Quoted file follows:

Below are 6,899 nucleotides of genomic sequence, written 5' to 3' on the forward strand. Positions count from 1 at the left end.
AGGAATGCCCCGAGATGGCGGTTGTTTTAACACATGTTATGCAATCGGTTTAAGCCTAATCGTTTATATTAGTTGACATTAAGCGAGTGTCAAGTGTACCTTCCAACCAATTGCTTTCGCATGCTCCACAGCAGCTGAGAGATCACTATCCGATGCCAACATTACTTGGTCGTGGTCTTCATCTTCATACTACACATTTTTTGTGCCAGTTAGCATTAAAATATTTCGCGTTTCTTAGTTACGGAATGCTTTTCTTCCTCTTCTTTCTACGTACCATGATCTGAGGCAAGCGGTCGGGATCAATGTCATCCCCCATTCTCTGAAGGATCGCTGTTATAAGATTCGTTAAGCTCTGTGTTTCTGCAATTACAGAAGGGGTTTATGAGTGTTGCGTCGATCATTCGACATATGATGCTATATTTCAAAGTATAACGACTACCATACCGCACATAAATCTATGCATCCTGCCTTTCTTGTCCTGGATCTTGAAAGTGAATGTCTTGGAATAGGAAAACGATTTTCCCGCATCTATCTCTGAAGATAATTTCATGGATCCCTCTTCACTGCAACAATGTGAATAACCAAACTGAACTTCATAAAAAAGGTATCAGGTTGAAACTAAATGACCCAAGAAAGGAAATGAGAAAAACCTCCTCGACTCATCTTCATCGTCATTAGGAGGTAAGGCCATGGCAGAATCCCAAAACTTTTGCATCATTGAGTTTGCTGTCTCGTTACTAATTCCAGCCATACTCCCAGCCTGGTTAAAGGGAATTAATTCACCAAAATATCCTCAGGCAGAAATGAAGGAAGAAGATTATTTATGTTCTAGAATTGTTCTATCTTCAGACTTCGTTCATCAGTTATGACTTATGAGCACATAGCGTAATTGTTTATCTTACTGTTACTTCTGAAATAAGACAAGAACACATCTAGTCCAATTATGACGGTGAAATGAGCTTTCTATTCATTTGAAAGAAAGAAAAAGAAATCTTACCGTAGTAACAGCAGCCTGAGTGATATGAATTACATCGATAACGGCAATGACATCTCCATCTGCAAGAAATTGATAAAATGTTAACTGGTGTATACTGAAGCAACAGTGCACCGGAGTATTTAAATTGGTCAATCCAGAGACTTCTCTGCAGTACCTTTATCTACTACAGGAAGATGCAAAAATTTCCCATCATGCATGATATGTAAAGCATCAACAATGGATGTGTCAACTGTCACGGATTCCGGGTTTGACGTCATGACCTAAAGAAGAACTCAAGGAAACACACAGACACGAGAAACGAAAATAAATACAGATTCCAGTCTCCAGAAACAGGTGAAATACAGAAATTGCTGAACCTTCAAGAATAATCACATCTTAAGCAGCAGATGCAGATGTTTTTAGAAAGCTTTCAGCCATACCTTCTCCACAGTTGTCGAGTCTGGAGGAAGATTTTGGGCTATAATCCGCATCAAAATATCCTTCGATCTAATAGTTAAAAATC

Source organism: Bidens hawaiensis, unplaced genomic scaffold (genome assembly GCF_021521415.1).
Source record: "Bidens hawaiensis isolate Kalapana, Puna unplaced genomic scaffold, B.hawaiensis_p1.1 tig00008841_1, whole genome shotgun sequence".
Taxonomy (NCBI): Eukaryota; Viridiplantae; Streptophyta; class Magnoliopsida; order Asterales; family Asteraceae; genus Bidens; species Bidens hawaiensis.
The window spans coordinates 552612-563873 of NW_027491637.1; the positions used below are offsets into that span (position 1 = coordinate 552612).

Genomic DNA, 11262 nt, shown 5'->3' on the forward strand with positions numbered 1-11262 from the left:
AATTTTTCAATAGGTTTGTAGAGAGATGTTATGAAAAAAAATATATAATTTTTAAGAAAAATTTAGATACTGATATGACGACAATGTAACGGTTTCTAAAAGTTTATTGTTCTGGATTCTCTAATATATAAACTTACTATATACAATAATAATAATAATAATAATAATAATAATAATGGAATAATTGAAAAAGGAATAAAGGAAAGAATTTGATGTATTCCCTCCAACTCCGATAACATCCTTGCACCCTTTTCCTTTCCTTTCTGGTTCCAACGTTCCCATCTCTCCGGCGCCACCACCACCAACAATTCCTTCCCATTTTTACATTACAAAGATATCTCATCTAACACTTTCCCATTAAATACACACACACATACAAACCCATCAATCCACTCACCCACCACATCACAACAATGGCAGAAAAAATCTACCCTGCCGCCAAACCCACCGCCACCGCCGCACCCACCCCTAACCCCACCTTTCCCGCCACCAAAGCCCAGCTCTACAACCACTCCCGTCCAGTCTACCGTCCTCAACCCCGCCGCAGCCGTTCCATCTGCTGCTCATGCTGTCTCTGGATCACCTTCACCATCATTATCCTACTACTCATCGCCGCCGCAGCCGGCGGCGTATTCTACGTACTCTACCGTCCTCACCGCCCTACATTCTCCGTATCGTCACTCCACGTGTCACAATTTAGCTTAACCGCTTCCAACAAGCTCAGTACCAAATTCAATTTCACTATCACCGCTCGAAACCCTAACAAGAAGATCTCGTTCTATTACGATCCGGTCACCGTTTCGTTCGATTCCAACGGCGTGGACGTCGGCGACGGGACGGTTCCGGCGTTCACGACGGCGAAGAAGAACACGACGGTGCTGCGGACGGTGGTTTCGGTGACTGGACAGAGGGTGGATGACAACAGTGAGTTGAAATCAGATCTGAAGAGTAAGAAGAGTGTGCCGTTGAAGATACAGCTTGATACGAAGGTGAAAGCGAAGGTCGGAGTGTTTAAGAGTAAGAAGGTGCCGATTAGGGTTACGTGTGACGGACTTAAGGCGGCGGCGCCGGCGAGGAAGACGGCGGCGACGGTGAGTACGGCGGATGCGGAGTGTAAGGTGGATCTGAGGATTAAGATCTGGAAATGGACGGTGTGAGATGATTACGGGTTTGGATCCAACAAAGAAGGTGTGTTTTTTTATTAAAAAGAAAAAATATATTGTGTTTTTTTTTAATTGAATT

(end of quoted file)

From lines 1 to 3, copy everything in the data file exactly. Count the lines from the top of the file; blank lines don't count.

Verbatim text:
Below are 6,899 nucleotides of genomic sequence, written 5' to 3' on the forward strand. Positions count from 1 at the left end.
AGGAATGCCCCGAGATGGCGGTTGTTTTAACACATGTTATGCAATCGGTTTAAGCCTAATCGTTTATATTAGTTGACATTAAGCGAGTGTCAAGTGTACCTTCCAACCAATTGCTTTCGCATGCTCCACAGCAGCTGAGAGATCACTATCCGATGCCAACATTACTTGGTCGTGGTCTTCATCTTCATACTACACATTTTTTGTGCCAGTTAGCATTAAAATATTTCGCGTTTCTTAGTTACGGAATGCTTTTCTTCCTCTTCTTTCTACGTACCATGATCTGAGGCAAGCGGTCGGGATCAATGTCATCCCCCATTCTCTGAAGGATCGCTGTTATAAGATTCGTTAAGCTCTGTGTTTCTGCAATTACAGAAGGGGTTTATGAGTGTTGCGTCGATCATTCGACATATGATGCTATATTTCAAAGTATAACGACTACCATACCGCACATAAATCTATGCATCCTGCCTTTCTTGTCCTGGATCTTGAAAGTGAATGTCTTGGAATAGGAAAACGATTTTCCCGCATCTATCTCTGAAGATAATTTCATGGATCCCTCTTCACTGCAACAATGTGAATAACCAAACTGAACTTCATAAAAAAGGTATCAGGTTGAAACTAAATGACCCAAGAAAGGAAATGAGAAAAACCTCCTCGACTCATCTTCATCGTCATTAGGAGGTAAGGCCATGGCAGAATCCCAAAACTTTTGCATCATTGAGTTTGCTGTCTCGTTACTAATTCCAGCCATACTCCCAGCCTGGTTAAAGGGAATTAATTCACCAAAATATCCTCAGGCAGAAATGAAGGAAGAAGATTATTTATGTTCTAGAATTGTTCTATCTTCAGACTTCGTTCATCAGTTATGACTTATGAGCACATAGCGTAATTGTTTATCTTACTGTTACTTCTGAAATAAGACAAGAACACATCTAGTCCAATTATGACGGTGAAATGAGCTTTCTATTCATTTGAAAGAAAGAAAAAGAAATCTTACCGTAGTAACAGCAGCCTGAGTGATATGAATTACATCGATAACGGCAATGACATCTCCATCTGCAAGAAATTGATAAAATGTTAACTGGTGTATACTGAAGCAACAGTGCACCGGAGTATTTAAATTGGTCAATCCAGAGACTTCTCTGCAGTACCTTTATCTACTACAGGAAGATGCAAAAATTTCCCATCATGCATGATATGTAAAGCATCAACAATGGATGTGTCAACTGTCACGGATTCCGGGTTTGACGTCATGACCTAAAGAAGAACTCAAGGAAACACACAGACACGAGAAACGAAAATAAATACAGATTCCAGTCTCCAGAAACAGGTGAAATACAGAAATTGCTGAACCTTCAAGAATAATCACATCTTAAGCAGCAGATGCAGATGTTTTTAGAAAGCTTTCAGCCATACCTTCTCCACAGTTGTCGAGTCTGGAGGAAGATTTTGGGCTATAATCCGCATCAAAATATCCTTCGATCTAATAGTTAAAAATC

Source organism: Bidens hawaiensis, unplaced genomic scaffold (genome assembly GCF_021521415.1).